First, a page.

In order to get more accurate results, our search has the following Google-Type search functionality:
If you use '+' in front of a word, then that word will be present in the search results.
ex: Harry +Potter will return results with the word 'Potter'.
If you use '-' in front of a word, then that word will be absent in the search results.
ex: Harry -Potter will return results without the word 'Potter'.
If you use 'AND' between two words, then both of those words will be present in the search results.
ex: Harry AND Potter will return results with both 'Harry' and 'Potter'.
If you use 'OR' between two words, then bth of those words may or may not be present in the search results.
ex: Harry OR Potter will return results with just 'Harry', results with just 'Potter' and results with both 'Harry' and 'Potter'.
If you use 'NOT' before a word, then that word will be absent in the search results.
ex: Harry NOT Potter will return results without the word 'Potter'.
Placing '""' around words will perform a phrase search. The search results will contain those words in that order.
ex: "Harry Potter" will return any results with 'Harry Potter' in them, but not 'Potter Harry'.
Using '*' in a word will perform a wildcard search. The '*' signifies any number of characters. Searches can not start with a wildcard.
ex: Pot*er will return results with words starting with 'Pot' and ending in 'er'. In this case, 'Potter' will be a match.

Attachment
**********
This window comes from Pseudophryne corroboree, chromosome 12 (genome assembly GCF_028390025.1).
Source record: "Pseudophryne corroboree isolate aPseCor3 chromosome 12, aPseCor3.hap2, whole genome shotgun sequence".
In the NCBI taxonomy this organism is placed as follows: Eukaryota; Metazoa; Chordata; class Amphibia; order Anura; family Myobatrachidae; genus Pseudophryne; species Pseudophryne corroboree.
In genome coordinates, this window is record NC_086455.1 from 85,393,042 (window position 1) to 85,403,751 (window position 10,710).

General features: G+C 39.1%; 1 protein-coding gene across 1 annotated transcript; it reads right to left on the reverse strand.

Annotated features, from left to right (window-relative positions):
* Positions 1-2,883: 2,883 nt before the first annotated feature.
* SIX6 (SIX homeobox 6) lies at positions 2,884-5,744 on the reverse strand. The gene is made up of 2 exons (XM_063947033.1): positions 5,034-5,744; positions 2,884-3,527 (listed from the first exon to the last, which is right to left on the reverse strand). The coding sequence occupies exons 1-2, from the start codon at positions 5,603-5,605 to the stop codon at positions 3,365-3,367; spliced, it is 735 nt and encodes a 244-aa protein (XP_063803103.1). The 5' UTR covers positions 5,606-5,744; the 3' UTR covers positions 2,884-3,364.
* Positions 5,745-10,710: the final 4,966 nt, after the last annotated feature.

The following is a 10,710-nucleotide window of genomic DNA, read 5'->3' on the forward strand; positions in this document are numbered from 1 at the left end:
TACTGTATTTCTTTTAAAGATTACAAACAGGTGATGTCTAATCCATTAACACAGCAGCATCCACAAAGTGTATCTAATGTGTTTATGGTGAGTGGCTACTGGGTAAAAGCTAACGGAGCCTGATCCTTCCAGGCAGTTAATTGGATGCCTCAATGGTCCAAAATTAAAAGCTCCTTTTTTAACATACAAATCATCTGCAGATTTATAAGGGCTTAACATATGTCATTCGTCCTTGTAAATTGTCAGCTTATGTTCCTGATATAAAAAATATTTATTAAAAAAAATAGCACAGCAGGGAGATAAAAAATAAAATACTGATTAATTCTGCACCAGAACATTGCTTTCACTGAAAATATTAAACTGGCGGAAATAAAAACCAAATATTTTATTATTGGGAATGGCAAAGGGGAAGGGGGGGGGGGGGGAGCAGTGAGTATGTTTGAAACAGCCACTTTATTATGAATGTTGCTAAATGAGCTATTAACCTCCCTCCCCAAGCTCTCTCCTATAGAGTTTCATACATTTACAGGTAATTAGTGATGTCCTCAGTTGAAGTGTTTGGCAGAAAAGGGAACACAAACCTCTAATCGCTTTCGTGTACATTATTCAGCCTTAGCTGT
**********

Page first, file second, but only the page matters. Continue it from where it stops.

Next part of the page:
Black & white internals 336It was just after midnight when China's notorious secret police came knocking. A late-night visit to his Shanghai laneway house by China's notorious secret police triggered a diplomatic storm which abruptly ended Michael Smith's stint as one of Australia's last foreign correspondents in China. After five days under consular protection, Smith was evacuated from a very different China to the country he first visited 23 years earlier. The visit marked a new twist in Australia's 50-year diplomatic relationship with China which was now coming apart at the seams. But it also symbolised the authoritarianism creeping into every aspect of society under President Xi Jinping over the last three years. From Xinjiang's re-education camps to the tear-gas filled streets of Hong Kong, Smith's account of Xi Jinping's China documents the country's spectacular economic rise in the years leading up to the coronavirus outbreak. Through first-person accounts of life on the ground and interviews with friends as well as key players in Chinese society right up to the country's richest man, The Last Correspondent explores what China's rise to become the world's newest superpower means for Australia and the rest of the world. PRAISE FOR THE LAST CORRESPONDENT 'Michael Smith's account of his time as a journalist in China makes for riveting reading. I learned so much about the texture of life as a foreign correspondent in this enormously complex, often mystifying and rapidly changing nation. For Australians who want to learn more about our giant neighbour but don't want to pick up an academic tome, you couldn't do better than let Michael Smith take you on his kaleidoscopic journey of discovery.' - Clive Hamilton, author of Silent Invasion'Smith's account of his three turbulent years in China is a compelling, entertaining, racy read. He has a laser-like eye for the apposite anecdote drawing on extensive conversations with eyewitnesses living through these momentous historic events. Importantly, he lays bare the fibres of the twisted knot of bilateral relations between Australia and China.' - Dr Geoff Raby, Australian Ambassador to China 2007 - 2011 'a lively, colourful and revealing book both about China and his own experience of the country, which is full both of excitement, admiration, adventure, horror, and, finally, an escape in the most frightening circumstances.' - Richard McGregor, Lowy Institute 'an important contribution to understanding China from a must-read China correspondent.' - Melissa Roberts and Trevor Watson, co-editors of The Beijing Bureau